What Is Precision Medicine?
For years, doctors and researchers have known that people diagnosed with the same disease (breast cancer or high blood pressure, for example) can have very different responses to particular treatments.
They now know that many of these differences are related to genes — the pieces of DNA carried on our chromosomes that help determine our individual characteristics (like height and hair color). In some cases, by using new and more powerful tests that reveal a person's unique genetic makeup, doctors can individualize treatment for a person's health problem, making the therapy safer and/or more effective.
This overall approach to health care is called precision medicine (or "personalized medicine" or "genomic medicine").
What Is Pharmacogenomics?
Pharmacogenomics (also called "pharmacogenetics") is the science of understanding the role of genes in determining the response a person may have when given a drug.
In some cases, doctors can use pharmacogenomic knowledge as one of the tools for practicing precision medicine. By knowing how someone's genes might affect how the body will handle or respond to a particular drug, a health care provider might change the type or amount of medicine given. This may lead to a better health outcome or make dangerous side effects less likely.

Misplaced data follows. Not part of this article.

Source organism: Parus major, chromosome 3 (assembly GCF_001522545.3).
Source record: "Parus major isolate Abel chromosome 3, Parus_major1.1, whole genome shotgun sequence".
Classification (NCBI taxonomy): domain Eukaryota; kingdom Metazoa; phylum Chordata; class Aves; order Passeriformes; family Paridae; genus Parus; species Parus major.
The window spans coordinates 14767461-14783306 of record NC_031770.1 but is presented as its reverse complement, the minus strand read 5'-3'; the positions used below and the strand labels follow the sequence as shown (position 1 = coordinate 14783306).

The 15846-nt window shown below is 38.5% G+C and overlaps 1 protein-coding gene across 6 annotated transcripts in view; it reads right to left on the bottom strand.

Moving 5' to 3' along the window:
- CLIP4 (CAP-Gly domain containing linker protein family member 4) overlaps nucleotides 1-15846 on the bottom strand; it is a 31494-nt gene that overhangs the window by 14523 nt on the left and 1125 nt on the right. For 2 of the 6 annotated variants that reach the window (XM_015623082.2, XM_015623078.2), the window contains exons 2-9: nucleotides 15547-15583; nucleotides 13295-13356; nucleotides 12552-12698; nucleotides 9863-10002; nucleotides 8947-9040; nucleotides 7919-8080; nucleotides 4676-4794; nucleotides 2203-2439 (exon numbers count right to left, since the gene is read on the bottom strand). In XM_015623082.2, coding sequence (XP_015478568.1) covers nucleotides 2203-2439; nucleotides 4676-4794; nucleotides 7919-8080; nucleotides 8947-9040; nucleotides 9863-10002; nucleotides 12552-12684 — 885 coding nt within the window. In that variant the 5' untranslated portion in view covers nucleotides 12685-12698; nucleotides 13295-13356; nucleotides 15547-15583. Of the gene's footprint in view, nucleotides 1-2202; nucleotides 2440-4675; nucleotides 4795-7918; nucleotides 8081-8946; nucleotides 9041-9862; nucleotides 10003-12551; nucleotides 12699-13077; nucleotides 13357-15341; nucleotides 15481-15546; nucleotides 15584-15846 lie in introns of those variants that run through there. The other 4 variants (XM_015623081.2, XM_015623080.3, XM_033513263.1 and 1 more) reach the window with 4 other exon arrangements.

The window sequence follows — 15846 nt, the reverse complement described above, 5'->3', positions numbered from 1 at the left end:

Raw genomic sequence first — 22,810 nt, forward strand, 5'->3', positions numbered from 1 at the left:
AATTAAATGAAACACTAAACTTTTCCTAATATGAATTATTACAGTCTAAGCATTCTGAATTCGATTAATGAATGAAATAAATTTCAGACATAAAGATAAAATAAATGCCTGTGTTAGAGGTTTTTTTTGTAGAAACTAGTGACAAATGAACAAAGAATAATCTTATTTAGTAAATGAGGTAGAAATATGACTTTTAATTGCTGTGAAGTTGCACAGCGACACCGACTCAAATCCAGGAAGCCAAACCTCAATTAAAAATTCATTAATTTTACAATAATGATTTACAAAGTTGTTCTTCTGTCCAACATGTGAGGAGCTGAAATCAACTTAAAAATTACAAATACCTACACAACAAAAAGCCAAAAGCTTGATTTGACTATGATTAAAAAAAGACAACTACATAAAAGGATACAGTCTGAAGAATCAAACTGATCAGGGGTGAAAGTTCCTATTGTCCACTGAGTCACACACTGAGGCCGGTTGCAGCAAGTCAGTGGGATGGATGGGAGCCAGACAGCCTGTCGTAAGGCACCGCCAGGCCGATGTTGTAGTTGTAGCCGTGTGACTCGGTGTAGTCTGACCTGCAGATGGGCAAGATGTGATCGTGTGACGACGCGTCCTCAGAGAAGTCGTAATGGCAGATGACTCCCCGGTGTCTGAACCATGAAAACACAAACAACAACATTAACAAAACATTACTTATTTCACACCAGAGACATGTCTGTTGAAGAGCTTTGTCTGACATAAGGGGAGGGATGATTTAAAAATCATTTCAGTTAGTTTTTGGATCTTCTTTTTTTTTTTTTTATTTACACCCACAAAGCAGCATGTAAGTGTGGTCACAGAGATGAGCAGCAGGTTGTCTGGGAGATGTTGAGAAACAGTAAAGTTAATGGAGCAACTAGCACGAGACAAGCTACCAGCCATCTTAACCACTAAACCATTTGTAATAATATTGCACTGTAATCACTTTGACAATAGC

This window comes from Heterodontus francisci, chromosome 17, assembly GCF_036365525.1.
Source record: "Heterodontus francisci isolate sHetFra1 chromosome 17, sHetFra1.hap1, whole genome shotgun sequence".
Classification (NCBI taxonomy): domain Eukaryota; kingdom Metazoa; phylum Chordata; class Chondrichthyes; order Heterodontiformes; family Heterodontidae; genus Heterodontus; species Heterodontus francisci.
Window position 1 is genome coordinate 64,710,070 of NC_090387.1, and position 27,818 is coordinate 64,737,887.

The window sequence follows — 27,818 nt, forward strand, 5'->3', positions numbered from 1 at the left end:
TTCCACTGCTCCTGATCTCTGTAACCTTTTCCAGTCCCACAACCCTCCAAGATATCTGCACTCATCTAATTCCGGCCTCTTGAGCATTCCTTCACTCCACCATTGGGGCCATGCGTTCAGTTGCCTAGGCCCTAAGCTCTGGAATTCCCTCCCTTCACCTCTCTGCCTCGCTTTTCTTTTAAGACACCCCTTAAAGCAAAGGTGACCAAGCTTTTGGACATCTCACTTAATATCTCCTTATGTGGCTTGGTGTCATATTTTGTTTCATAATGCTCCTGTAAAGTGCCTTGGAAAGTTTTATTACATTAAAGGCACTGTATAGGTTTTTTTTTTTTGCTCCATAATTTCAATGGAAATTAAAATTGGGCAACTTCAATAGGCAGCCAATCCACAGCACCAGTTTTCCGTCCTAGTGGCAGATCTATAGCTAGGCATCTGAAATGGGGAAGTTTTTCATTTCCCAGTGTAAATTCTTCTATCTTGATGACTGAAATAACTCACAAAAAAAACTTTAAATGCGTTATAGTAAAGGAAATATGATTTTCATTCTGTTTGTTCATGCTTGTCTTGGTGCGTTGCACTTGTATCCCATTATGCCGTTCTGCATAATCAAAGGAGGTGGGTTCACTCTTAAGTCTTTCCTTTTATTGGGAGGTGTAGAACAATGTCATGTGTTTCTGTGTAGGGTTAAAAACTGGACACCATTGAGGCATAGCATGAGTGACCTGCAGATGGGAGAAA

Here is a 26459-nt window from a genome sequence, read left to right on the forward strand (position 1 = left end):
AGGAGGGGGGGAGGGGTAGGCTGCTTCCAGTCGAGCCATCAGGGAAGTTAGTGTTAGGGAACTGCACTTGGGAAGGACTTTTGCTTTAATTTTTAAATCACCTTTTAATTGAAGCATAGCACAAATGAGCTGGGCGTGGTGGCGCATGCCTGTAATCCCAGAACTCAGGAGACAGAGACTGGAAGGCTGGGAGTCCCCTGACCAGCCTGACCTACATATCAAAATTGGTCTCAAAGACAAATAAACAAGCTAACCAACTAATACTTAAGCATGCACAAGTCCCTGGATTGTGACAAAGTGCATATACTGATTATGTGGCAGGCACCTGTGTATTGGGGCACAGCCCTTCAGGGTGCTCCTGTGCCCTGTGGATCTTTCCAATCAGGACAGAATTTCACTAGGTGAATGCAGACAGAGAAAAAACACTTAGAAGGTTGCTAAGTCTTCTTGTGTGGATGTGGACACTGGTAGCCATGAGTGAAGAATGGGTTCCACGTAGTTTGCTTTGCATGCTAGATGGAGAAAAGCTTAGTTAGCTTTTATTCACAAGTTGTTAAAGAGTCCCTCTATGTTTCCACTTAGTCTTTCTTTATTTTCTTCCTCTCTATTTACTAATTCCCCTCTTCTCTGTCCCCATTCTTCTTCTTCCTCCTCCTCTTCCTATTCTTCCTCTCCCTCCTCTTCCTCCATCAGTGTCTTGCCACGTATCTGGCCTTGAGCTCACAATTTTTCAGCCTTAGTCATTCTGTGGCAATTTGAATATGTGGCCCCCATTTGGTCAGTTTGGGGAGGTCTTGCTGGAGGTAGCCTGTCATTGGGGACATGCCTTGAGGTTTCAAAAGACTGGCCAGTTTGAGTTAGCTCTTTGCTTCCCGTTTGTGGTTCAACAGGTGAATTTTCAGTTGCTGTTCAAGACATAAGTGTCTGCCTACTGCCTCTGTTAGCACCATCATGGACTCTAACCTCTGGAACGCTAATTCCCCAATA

How Does Pharmacogenomics Work?
Differences in someone's genes (or "pharmacogenome") can affect how the person responds to a drug in a number of ways:
- How the drug is metabolized (how the drug is broken down and disposed of by the body). For example, if the body breaks down a drug too quickly, the level of drug in the body may be too low to treat the condition properly.
- How the body's cells respond to the drug. Gene differences can make the body tissues and organs less sensitive to the effects of the drug.
- How likely the person is to have a bad reaction to the drug. Some genetic tests can help identify who is at greater risk for rare but serious side effects.
- How effective a drug will be in treating someone with cancer. For example, knowing the genetic changes present in a person's leukemia or breast cancer cells can help doctors choose which drugs are most likely to get the best results.
Will Doctors Use Pharmacogenetic Testing Right Now?
Use of pharmacogenomic information to select a drug or dose of drug in the clinical setting is progressing rapidly and is available mostly in large metropolitan medical centers.
Most genetic tests of this type are considered experimental and may not be reimbursable by insurance plans. As a result, cost concerns have slowed progress in the use of pharmacogenetics to guide treatment. But major improvements in technology and strong clinical results are expected to help bring down these costs in the near future.
If you have questions about the possible role of pharmacogenomics in your child's care, talk with your doctor.